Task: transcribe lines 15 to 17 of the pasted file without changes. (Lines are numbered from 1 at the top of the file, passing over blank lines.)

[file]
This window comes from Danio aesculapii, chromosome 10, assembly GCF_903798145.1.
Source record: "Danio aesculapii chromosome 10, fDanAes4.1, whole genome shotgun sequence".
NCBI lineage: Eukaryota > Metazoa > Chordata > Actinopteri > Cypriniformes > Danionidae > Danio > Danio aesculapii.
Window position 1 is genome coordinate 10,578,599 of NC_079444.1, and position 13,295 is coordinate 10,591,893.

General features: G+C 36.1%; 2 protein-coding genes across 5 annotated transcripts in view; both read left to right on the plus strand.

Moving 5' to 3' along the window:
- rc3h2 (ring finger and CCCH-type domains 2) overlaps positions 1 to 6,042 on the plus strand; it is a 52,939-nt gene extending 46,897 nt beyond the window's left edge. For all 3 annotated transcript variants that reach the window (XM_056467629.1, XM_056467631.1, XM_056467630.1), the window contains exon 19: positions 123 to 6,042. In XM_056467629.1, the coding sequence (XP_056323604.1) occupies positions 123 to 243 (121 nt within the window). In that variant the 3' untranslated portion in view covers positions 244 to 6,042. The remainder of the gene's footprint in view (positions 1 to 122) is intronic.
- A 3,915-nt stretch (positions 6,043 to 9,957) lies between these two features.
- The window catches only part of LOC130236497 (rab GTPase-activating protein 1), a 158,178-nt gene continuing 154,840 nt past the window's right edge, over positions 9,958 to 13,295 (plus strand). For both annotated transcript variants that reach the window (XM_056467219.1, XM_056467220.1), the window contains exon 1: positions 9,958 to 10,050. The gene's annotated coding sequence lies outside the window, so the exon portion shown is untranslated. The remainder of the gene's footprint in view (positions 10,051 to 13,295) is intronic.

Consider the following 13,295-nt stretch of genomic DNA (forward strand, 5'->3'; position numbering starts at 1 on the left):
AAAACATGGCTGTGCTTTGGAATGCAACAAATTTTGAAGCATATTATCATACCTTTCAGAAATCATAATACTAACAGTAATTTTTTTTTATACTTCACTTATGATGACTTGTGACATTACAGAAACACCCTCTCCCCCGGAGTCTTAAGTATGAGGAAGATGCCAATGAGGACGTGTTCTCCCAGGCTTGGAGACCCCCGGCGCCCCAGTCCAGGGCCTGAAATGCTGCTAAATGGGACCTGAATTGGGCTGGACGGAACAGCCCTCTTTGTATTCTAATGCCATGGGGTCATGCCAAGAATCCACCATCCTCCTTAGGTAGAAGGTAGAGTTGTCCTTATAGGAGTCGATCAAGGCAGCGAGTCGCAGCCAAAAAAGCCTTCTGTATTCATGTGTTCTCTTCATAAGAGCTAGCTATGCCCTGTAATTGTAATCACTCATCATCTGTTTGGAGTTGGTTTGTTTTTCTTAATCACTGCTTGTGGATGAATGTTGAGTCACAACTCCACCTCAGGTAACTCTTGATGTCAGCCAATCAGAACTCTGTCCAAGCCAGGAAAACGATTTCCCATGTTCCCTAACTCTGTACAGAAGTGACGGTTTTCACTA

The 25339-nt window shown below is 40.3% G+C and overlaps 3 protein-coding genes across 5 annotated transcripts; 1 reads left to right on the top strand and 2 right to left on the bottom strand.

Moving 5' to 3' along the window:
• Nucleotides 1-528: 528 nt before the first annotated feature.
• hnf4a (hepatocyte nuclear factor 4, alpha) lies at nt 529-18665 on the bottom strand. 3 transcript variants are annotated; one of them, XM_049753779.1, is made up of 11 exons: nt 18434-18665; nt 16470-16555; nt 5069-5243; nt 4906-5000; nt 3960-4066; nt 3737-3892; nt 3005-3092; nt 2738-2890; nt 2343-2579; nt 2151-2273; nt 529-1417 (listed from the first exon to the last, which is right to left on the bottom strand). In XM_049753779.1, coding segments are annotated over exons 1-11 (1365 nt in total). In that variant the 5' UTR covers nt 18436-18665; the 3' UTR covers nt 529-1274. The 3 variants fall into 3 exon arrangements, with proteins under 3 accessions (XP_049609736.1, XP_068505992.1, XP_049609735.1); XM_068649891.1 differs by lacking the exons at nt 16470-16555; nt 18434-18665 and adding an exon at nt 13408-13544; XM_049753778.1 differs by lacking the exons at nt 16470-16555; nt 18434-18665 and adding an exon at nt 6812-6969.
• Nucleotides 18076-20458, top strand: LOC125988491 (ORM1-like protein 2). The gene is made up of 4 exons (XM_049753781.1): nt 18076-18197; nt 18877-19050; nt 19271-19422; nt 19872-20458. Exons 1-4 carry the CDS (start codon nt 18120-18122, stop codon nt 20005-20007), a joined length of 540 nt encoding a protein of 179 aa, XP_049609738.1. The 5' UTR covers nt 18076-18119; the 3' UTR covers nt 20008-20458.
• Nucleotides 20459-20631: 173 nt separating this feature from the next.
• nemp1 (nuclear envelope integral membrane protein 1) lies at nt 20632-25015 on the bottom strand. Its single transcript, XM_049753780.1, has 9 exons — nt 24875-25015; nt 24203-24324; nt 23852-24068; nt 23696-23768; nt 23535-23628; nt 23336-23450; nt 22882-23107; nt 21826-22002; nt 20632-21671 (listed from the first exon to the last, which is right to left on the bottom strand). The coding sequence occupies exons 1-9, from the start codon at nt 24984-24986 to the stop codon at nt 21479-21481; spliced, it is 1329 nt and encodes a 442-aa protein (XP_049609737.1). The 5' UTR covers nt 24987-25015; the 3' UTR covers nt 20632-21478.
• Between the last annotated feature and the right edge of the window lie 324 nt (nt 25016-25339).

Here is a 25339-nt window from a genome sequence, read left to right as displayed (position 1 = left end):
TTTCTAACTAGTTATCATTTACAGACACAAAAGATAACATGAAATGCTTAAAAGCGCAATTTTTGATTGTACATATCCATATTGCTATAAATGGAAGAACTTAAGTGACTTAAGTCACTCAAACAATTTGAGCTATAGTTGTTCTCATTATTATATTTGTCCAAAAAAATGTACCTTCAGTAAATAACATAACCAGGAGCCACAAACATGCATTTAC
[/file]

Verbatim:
• hnf4a (hepatocyte nuclear factor 4, alpha) lies at nt 529-18665 on the bottom strand. 3 transcript variants are annotated; one of them, XM_049753779.1, is made up of 11 exons: nt 18434-18665; nt 16470-16555; nt 5069-5243; nt 4906-5000; nt 3960-4066; nt 3737-3892; nt 3005-3092; nt 2738-2890; nt 2343-2579; nt 2151-2273; nt 529-1417 (listed from the first exon to the last, which is right to left on the bottom strand). In XM_049753779.1, coding segments are annotated over exons 1-11 (1365 nt in total). In that variant the 5' UTR covers nt 18436-18665; the 3' UTR covers nt 529-1274. The 3 variants fall into 3 exon arrangements, with proteins under 3 accessions (XP_049609736.1, XP_068505992.1, XP_049609735.1); XM_068649891.1 differs by lacking the exons at nt 16470-16555; nt 18434-18665 and adding an exon at nt 13408-13544; XM_049753778.1 differs by lacking the exons at nt 16470-16555; nt 18434-18665 and adding an exon at nt 6812-6969.
• Nucleotides 18076-20458, top strand: LOC125988491 (ORM1-like protein 2). The gene is made up of 4 exons (XM_049753781.1): nt 18076-18197; nt 18877-19050; nt 19271-19422; nt 19872-20458. Exons 1-4 carry the CDS (start codon nt 18120-18122, stop codon nt 20005-20007), a joined length of 540 nt encoding a protein of 179 aa, XP_049609738.1. The 5' UTR covers nt 18076-18119; the 3' UTR covers nt 20008-20458.
• Nucleotides 20459-20631: 173 nt separating this feature from the next.